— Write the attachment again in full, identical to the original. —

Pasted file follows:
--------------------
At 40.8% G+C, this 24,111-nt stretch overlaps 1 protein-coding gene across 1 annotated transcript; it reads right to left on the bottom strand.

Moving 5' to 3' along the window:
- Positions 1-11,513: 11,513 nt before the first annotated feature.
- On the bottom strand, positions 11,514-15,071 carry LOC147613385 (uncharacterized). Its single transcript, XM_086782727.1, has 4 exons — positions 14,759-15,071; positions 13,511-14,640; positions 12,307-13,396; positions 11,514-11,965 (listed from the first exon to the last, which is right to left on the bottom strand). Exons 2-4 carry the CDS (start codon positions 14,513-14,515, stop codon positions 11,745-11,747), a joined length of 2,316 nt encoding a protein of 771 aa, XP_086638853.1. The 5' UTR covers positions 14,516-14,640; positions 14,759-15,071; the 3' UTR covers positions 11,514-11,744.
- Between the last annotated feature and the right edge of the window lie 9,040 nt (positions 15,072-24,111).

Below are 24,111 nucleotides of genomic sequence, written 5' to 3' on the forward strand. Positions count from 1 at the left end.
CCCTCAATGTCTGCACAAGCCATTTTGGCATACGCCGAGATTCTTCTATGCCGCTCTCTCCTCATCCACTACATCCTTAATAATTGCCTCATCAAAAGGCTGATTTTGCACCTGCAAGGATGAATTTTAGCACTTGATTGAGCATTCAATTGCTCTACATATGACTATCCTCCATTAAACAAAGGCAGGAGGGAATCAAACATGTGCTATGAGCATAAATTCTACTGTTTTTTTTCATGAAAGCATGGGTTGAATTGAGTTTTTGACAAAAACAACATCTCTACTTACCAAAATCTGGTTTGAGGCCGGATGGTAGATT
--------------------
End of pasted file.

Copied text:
At 40.8% G+C, this 24,111-nt stretch overlaps 1 protein-coding gene across 1 annotated transcript; it reads right to left on the bottom strand.

Moving 5' to 3' along the window:
- Positions 1-11,513: 11,513 nt before the first annotated feature.
- On the bottom strand, positions 11,514-15,071 carry LOC147613385 (uncharacterized). Its single transcript, XM_086782727.1, has 4 exons — positions 14,759-15,071; positions 13,511-14,640; positions 12,307-13,396; positions 11,514-11,965 (listed from the first exon to the last, which is right to left on the bottom strand). Exons 2-4 carry the CDS (start codon positions 14,513-14,515, stop codon positions 11,745-11,747), a joined length of 2,316 nt encoding a protein of 771 aa, XP_086638853.1. The 5' UTR covers positions 14,516-14,640; positions 14,759-15,071; the 3' UTR covers positions 11,514-11,744.
- Between the last annotated feature and the right edge of the window lie 9,040 nt (positions 15,072-24,111).

Below are 24,111 nucleotides of genomic sequence, written 5' to 3' on the forward strand. Positions count from 1 at the left end.
CCCTCAATGTCTGCACAAGCCATTTTGGCATACGCCGAGATTCTTCTATGCCGCTCTCTCCTCATCCACTACATCCTTAATAATTGCCTCATCAAAAGGCTGATTTTGCACCTGCAAGGATGAATTTTAGCACTTGATTGAGCATTCAATTGCTCTACATATGACTATCCTCCATTAAACAAAGGCAGGAGGGAATCAAACATGTGCTATGAGCATAAATTCTACTGTTTTTTTTCATGAAAGCATGGGTTGAATTGAGTTTTTGACAAAAACAACATCTCTACTTACCAAAATCTGGTTTGAGGCCGGATGGTAGATT